15th December 2006
The seeds of eating disorders - both anorexia and obesity - may be sown during mealtime battles with 'fussy' eating toddlers, a Queensland University of Technology developmental psychology researcher says.
Research by Dr Linda Gilmore, a practising psychologist, is investigating the link between fussy eating in early childhood and the later development of eating disorders which, she believes, may be related to parent-child battles when the child refuses to eat certain foods.
"Some parents take their child's refusal to eat food they have prepared as personal rejection or think the child is just being really naughty," Dr Gilmore said.
"But my research suggests that eating difficulties are relatively common in early childhood.
"Parents should not turn mealtime into a struggle for control because some evidence suggests that eating disorders such as anorexia stem from a desire to take control over one's own body.
"If children are forced to 'sit at the table until you eat it' this can turn into a struggle for who has power over the child's eating habits which could well set the scene for later eating problems."
Dr Gilmore said while about 3 per cent of the population suffered from anorexia and bulimia a much greater percentage had over-eating disorders that led to obesity.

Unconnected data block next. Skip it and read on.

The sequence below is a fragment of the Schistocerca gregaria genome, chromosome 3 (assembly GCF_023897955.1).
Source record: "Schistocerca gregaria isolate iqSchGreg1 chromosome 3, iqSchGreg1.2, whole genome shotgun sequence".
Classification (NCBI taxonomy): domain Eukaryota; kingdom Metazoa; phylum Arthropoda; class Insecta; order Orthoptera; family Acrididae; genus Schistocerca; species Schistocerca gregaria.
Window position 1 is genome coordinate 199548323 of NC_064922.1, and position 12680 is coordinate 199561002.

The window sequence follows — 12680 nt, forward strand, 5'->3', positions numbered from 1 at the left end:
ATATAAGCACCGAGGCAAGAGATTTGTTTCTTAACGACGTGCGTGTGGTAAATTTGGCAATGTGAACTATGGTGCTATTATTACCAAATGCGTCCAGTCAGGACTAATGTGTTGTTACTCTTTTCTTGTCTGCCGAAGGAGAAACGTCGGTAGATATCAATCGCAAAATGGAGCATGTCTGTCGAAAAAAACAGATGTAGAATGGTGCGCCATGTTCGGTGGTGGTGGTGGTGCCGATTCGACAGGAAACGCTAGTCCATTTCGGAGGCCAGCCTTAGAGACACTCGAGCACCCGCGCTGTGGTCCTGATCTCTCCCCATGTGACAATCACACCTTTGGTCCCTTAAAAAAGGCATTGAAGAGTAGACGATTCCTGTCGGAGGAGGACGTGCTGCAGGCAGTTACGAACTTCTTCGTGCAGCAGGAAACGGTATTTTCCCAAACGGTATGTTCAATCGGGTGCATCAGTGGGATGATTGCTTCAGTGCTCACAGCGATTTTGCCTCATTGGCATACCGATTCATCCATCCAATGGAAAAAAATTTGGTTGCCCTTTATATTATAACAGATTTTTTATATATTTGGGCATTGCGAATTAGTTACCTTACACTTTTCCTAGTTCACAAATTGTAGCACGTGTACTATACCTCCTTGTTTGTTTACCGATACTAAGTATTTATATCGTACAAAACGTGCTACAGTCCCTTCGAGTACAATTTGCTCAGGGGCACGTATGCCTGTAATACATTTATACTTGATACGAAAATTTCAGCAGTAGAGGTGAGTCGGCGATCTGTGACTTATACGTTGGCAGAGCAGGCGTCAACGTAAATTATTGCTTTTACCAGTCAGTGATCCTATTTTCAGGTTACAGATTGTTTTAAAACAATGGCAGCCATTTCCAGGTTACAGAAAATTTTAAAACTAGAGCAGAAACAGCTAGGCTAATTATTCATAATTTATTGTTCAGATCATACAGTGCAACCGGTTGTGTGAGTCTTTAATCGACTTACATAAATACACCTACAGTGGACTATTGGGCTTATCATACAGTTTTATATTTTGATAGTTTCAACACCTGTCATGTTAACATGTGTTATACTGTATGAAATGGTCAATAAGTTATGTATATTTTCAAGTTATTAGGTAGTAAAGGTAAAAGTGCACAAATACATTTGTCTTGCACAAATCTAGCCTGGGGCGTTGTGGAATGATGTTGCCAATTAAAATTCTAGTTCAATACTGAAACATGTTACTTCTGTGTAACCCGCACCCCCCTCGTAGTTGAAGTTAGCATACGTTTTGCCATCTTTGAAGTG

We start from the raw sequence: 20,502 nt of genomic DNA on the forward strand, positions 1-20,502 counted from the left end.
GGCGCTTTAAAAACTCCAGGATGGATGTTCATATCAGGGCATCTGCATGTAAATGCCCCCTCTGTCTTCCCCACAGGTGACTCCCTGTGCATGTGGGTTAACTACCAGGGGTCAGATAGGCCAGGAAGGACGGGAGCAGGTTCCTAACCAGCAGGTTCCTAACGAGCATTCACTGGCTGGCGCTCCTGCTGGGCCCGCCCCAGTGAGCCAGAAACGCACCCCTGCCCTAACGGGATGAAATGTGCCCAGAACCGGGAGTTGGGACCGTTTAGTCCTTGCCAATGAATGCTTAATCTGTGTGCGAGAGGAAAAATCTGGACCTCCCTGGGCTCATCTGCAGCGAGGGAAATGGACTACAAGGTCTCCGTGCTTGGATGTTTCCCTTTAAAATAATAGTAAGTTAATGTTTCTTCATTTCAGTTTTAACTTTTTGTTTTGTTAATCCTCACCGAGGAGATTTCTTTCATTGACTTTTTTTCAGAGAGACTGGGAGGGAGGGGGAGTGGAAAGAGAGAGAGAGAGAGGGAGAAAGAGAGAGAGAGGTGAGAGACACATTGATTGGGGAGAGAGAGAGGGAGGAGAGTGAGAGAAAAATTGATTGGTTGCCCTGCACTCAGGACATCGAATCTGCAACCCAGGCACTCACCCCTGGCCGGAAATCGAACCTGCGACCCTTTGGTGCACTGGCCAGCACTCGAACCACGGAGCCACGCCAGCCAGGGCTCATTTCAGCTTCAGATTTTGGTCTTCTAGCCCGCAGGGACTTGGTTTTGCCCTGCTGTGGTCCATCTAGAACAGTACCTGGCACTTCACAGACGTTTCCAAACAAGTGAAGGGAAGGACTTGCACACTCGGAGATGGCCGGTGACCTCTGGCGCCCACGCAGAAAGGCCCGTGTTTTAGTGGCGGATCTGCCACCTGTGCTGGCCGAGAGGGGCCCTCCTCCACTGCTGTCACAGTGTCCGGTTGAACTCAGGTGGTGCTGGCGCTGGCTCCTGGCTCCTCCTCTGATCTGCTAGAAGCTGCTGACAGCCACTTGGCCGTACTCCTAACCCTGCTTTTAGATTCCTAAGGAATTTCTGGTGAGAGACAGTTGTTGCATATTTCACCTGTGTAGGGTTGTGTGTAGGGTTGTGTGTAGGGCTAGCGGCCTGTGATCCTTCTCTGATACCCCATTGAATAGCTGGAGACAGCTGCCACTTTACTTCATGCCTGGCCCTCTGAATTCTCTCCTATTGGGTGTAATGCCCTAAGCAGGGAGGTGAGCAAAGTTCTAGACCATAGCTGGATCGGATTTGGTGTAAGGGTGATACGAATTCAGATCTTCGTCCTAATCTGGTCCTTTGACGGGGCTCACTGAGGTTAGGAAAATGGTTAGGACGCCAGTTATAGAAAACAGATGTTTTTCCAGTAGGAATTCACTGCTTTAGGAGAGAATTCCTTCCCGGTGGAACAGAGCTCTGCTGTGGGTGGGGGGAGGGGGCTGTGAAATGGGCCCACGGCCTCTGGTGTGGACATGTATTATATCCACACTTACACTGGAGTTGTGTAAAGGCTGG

"Again, the power struggle could be an important factor because obesity is often related to inability to self-regulate.
"If children aren't allowed some control over what they eat, they cannot learn to develop good self-regulation.
"Ultimately children must learn to manage their own behaviour and to do that, they must be allowed to choose."
Dr Gilmore said many children seemed to become less fussy about eating as they got older. Her research on 304 families with children aged 2 to 4 and another cohort of 319 with children aged 7 to 9 indicated 'fussy' eating was quite common, particularly in younger children.
"Some children simply don't like the taste or the texture, even the colour of certain foods.
"I've seen one child who would only eat white food. Likes and dislikes may change from week to week but it's important to recognise that this is fairly normal behaviour and not to turn it into a really big problem that interferes with the parent-child relationship."
Dr Gilmore said parents nowadays seemed to be more concerned when their children were fussy eaters.
"If someone was a fussy eater in families of eight or nine, often no one took much notice and the child just went hungry until the next meal.
"But today there may be only one or two children in the family and parents are more focussed on the details of each child's behaviour, sometimes to the point of worrying obsessively and responding in ways that escalate a small difficulty into a much bigger problem."
Media contact: Niki Widdowson, QUT media officer, 07 3138 1841 or firstname.lastname@example.org.
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